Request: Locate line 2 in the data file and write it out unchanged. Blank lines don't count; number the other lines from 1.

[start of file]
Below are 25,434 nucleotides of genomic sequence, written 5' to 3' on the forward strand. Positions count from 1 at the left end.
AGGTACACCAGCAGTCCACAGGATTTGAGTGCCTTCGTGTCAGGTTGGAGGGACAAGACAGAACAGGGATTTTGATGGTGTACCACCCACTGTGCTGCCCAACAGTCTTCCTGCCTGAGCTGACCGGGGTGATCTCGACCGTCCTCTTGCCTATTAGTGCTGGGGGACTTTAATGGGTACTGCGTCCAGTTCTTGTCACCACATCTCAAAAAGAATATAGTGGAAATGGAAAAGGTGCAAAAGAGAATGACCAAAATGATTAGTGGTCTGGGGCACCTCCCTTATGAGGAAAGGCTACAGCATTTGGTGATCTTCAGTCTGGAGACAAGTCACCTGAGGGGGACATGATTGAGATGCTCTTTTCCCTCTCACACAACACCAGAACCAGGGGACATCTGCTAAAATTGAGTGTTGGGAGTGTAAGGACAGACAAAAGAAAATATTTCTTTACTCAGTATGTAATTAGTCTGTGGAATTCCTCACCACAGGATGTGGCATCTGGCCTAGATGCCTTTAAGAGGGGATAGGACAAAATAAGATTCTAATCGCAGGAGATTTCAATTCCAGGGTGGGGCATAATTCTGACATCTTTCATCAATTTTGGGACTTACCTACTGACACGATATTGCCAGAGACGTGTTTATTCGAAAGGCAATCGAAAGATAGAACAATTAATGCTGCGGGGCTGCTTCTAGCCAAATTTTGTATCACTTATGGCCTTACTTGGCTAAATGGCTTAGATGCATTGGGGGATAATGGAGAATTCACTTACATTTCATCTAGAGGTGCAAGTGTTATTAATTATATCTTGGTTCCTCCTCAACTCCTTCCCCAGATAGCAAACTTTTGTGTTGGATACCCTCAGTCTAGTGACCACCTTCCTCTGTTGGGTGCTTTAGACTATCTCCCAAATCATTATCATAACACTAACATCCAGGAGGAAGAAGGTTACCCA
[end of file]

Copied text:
AGGTACACCAGCAGTCCACAGGATTTGAGTGCCTTCGTGTCAGGTTGGAGGGACAAGACAGAACAGGGATTTTGATGGTGTACCACCCACTGTGCTGCCCAACAGTCTTCCTGCCTGAGCTGACCGGGGTGATCTCGACCGTCCTCTTGCCTATTAGTGCTGGGGGACTTTAATGGGTACTGCGTCCAGTTCTTGTCACCACATCTCAAAAAGAATATAGTGGAAATGGAAAAGGTGCAAAAGAGAATGACCAAAATGATTAGTGGTCTGGGGCACCTCCCTTATGAGGAAAGGCTACAGCATTTGGTGATCTTCAGTCTGGAGACAAGTCACCTGAGGGGGACATGATTGAGATGCTCTTTTCCCTCTCACACAACACCAGAACCAGGGGACATCTGCTAAAATTGAGTGTTGGGAGTGTAAGGACAGACAAAAGAAAATATTTCTTTACTCAGTATGTAATTAGTCTGTGGAATTCCTCACCACAGGATGTGGCATCTGGCCTAGATGCCTTTAAGAGGGGATAGGACAAAATAAGATTCTAATCGCAGGAGATTTCAATTCCAGGGTGGGGCATAATTCTGACATCTTTCATCAATTTTGGGACTTACCTACTGACACGATATTGCCAGAGACGTGTTTATTCGAAAGGCAATCGAAAGATAGAACAATTAATGCTGCGGGGCTGCTTCTAGCCAAATTTTGTATCACTTATGGCCTTACTTGGCTAAATGGCTTAGATGCATTGGGGGATAATGGAGAATTCACTTACATTTCATCTAGAGGTGCAAGTGTTATTAATTATATCTTGGTTCCTCCTCAACTCCTTCCCCAGATAGCAAACTTTTGTGTTGGATACCCTCAGTCTAGTGACCACCTTCCTCTGTTGGGTGCTTTAGACTATCTCCCAAATCATTATCATAACACTAACATCCAGGAGGAAGAAGGTTACCCA